•  He's white nationalism at its most articulate. (none)
      n/t

      Please forgive the mess. I don't spell, I write.

      by HunterKiller on Sun Sep 04, 2005 at 10:17:19 AM PDT

      [ Parent ]

  •  Eeeeeasy! (none)
    Damn, Armando, what do you expect from George Will?  Logic?  Respect for law?  Consistency?  The guy's not a lawyer or even an elected official.  He's a shill.  You may as well get your blood pressure up over something O'Reilly says.

    Scalia on the other hand is a disgrace and a hypocritical one at that.

    What's disconcerting is that when Roberts gets questioned about this stuff, there being enough precedential language supporting broad Congressional Commerce Clause powers, I suspect that he can get off the hook by citing his support for the broad powers.  He'll then beg off criticizing or supporting the actual application of said language on the grounds that it would represent prejudging issues that may come before the Court, i.e. whether the cases should be overruled.

    "I intend to live forever. So far, so good." Steven Wright

    by gsbadj on Sun Sep 04, 2005 at 06:14:50 AM PDT

  •  Yes, George Will is an Idiot. (none)
    Have no doubt, George Will is an idiot ... babbling on like a bitter man does.
  •  "limited government of (none)
    enumerated powers"? except where privacy is concerned, of course.  These folks want to have it all ways all the time --
  •  Scalia's Hypocrisy & Theofascism. (none)

     Anyone who's heard Scalia blather on  -- arrogantly, smugly, with self-important hubris oozing out of every pore of his body --  in one of his public appearances, as I have, will recall how he loves saying, flippantly, "If people don't like something, just pass a law.  That's what legislatures are for, not Courts."

     And, of course, when it comes down to it, Scalia simply loves striking down laws that legislatures have passed, or loves attempting to strike 'em down.  Notably the Gun-Free School Zones Act and the Violence Against Women Act.

     It's been noted before, but not nearly enough, here and elsewhere, that these "Original Intent", "Strict Construction", and "opposition to 'activist judges'" canards are mere fig leaves for the Far Right (we're NOT talking about "Conservatives" here -- we're talking oligarchists, fascists and theocrats) to impose their agenda on the U.S. Citizenry.  Period.  

     This needs to be EXPOSED and "shouted from the rooftops," now more than ever.  Senate Dems and (those few) Republicans of conscience need to FORCEFULLY stand up against this, or our nation as we know it will be crushed under the boot of Scalisitic theo-fascism.

     I'm not exaggerating.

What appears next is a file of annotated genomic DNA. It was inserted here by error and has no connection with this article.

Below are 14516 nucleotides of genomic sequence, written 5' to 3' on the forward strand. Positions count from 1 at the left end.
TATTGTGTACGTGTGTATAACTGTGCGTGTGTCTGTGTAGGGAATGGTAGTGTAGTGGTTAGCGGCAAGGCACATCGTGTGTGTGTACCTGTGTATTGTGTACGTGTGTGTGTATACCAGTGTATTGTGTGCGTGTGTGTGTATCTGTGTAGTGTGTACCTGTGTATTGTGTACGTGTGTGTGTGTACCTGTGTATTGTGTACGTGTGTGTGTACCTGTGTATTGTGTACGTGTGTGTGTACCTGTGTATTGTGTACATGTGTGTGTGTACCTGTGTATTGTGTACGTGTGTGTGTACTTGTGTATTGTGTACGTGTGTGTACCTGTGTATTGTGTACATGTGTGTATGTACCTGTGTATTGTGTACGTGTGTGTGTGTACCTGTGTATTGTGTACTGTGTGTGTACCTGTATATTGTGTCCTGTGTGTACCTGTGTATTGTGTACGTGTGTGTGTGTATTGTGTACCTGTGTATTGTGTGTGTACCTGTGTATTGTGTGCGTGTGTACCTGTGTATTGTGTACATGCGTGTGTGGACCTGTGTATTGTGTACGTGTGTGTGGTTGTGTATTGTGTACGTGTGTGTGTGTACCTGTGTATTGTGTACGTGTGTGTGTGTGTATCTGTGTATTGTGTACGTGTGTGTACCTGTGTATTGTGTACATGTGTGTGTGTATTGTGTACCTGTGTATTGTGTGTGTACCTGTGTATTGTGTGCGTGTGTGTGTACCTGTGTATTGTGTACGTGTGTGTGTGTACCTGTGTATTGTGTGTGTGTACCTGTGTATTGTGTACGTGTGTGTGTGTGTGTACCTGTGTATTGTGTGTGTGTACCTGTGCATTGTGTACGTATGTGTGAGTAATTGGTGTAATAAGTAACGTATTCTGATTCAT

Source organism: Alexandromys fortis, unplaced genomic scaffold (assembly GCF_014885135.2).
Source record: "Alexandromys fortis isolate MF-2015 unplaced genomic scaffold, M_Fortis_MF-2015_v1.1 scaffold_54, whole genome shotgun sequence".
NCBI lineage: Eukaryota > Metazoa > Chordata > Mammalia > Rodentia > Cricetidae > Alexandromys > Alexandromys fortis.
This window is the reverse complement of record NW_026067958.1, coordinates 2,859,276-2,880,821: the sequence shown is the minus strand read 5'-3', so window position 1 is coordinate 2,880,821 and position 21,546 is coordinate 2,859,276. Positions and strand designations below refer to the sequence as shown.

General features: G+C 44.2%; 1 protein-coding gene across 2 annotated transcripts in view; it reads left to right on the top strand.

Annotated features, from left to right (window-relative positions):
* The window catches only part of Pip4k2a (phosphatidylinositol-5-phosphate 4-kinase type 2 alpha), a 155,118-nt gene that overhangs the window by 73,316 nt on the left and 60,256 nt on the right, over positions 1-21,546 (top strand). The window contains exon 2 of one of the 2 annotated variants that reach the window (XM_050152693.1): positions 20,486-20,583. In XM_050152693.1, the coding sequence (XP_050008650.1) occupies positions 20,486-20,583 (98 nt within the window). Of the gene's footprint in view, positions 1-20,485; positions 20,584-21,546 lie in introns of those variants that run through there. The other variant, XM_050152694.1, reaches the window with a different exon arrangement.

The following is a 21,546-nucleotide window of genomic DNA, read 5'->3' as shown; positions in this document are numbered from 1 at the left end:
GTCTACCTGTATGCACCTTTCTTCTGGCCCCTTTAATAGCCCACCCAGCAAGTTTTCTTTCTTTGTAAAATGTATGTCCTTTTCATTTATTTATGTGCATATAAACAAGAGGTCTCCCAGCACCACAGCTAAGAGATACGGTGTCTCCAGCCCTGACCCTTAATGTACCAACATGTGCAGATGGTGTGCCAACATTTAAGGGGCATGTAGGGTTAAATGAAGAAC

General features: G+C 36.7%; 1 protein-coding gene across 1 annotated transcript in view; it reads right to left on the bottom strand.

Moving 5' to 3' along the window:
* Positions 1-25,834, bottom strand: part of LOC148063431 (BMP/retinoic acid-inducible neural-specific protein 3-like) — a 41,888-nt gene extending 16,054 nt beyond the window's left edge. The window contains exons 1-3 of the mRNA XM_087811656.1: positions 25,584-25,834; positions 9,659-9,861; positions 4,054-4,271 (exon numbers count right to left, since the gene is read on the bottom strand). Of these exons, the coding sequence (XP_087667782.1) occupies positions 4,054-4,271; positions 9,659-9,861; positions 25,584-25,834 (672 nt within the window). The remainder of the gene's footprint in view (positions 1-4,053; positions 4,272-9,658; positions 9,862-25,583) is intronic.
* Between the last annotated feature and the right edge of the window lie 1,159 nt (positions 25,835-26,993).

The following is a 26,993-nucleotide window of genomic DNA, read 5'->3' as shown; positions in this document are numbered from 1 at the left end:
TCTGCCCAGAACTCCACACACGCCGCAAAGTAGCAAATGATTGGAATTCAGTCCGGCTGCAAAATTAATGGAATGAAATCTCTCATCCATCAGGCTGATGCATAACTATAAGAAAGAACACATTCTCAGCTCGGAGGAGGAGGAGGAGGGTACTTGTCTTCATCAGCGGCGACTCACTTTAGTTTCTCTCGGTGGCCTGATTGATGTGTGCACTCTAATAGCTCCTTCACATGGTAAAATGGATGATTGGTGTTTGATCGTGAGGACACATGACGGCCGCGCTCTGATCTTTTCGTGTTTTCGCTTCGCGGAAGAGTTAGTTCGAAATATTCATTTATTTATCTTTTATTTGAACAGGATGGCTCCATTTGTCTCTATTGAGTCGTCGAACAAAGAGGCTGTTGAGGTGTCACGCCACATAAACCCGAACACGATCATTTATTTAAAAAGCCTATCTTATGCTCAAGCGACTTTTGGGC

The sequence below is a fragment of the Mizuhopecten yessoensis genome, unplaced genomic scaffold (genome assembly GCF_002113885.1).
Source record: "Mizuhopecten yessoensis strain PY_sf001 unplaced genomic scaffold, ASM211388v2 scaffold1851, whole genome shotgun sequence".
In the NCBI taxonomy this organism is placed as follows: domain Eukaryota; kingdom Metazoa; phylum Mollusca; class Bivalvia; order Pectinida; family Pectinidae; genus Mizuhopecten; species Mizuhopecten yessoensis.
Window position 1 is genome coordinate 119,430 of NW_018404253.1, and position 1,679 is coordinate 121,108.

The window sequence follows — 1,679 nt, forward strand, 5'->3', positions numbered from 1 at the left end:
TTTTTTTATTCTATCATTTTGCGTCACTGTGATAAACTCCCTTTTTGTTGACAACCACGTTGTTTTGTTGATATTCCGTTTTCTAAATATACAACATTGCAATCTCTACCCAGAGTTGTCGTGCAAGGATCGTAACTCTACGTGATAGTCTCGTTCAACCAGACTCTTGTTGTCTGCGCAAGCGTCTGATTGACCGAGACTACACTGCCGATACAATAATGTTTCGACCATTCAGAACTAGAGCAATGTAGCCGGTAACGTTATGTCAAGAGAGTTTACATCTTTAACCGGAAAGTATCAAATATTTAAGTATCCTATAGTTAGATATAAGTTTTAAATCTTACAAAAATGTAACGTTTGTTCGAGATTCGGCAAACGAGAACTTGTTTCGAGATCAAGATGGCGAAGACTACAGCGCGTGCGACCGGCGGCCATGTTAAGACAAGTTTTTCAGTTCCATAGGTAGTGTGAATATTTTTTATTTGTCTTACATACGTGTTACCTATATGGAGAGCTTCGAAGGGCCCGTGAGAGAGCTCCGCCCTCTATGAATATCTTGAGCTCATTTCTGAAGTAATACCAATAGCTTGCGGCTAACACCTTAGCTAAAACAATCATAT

BenGoshi
    _________________

     

    . . . religion is not a syllogism, but a poem. H.L. Mencken

    by BenGoshi on Sun Sep 04, 2005 at 07:00:42 AM PDT

  •  Improved Shakespeare: (none)
    First, we kill the DC pundits.
  •  Deconstruction of Justice (none)
    Conservatives, or at least the brand of conservatives at the helm now, should more aptly be named "Deconstructionists". Why? In action, if not in definition, the modus operandi is to dismantle, under the guise of principle, philosophy, precedent or law, that which does not serve to enrich said conservatives by dint of power or money. Thus, if a conservative gains power and money through association with the gun lobby, the effort will be to dismantle laws or regulations that, for example, protect the rights of children to be free from risk of harm by bullets within a school zone. Any arcane justification, such as the Commerce Clause, will be invoked. The same applies to environmental regulation, affirmative action, Social Security, progressive taxation, services for the indigent or even disaster relief that is not terrorism-related.
  •  To Make It Simple For You Non-Lawyers (none)
    We are about to get a SCOTUS that will return us to the pre-1937 jurisdprudence.

    This means minimum wage, union protections, Social Security, environmental laws, laws protecting safety in the workplace, just about everything, I mean everything, our country has done since Teddy Roosevelt and Woodrow Wilson to equalize the playing field, may now be declared unconstitutional.

    When workers will try to strike, the strikes will be enjoined and the leaders locked up.  Even laws protecting shareholders from unscrupulous management may be struck down.

    The Interstate commerce clause, will be construed,as it was in U.S. v. Knight in the 1890's, as allowing the federal government to regulate "the stream of commerce" - then primarily railways, now airlines - actually transporting goods, but not the goods themselves.